The Effects of Live and Recorded Music on Preschool Students' On-task Behavior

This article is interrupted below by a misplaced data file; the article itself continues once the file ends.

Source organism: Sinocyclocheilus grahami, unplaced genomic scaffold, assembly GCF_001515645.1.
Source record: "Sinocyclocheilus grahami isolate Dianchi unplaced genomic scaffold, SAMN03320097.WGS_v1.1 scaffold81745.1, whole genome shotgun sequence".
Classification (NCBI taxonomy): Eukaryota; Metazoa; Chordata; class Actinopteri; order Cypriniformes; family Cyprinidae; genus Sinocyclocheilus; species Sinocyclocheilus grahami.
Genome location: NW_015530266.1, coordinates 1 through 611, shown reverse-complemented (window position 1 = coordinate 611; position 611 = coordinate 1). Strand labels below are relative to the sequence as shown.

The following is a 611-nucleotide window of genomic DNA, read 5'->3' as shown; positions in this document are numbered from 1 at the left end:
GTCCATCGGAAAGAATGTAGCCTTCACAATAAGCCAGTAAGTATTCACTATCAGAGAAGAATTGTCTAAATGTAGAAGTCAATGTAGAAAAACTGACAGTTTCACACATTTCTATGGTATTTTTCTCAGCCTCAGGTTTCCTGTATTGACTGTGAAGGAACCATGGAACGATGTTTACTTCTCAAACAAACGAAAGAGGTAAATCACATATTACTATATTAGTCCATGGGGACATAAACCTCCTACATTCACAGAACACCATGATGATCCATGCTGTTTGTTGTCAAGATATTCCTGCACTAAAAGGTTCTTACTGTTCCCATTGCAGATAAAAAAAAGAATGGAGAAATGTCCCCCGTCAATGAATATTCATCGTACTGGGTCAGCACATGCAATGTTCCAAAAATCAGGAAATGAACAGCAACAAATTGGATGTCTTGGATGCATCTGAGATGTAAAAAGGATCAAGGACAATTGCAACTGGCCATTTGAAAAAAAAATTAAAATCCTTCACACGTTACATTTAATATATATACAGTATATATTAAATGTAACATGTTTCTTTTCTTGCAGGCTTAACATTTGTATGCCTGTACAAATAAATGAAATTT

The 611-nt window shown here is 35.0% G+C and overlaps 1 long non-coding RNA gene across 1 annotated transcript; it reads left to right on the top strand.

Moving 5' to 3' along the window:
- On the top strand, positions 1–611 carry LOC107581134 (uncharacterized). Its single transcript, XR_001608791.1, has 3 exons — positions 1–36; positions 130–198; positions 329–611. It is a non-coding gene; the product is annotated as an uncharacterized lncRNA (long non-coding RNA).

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The purpose of this study was to determine the effects of live and recorded music on preschool students’ on-task behavior. Previous studies suggest background music can improve students’ on-task behaviors. The sample for this study consisted of eight children in a three-year old Sunday school classroom from a large church in East Tennessee. Data were collected using no background music, recorded background music, and life background music played by the researcher on the violin while the students were working. The students were first observed for off-task behaviors during two weekly class meetings with no music. The next two meetings, the students were observed for off-task behaviors while classical violin music played in the background. For the last two meetings of observation, the researcher played Classical music on the violin. A list had been made with each student’s name. When a student was observed to be off-task, a tally-marked was placed by his/her name. Data were analyzed using a paired-samples t-test as well as a Pearson Product Moment correlation. Results indicated there were no significant differences in on-task behaviors while working with no music, recorded music, and live music. The results did not indicate a negative correlation between no background music and recorded background music. The increase in the variable of recorded background music decreases the variable of no background music. The results suggest that the implementation of recorded Classical background music in the preschool classroom could have a positive effect on the on-task behaviors of preschool students.
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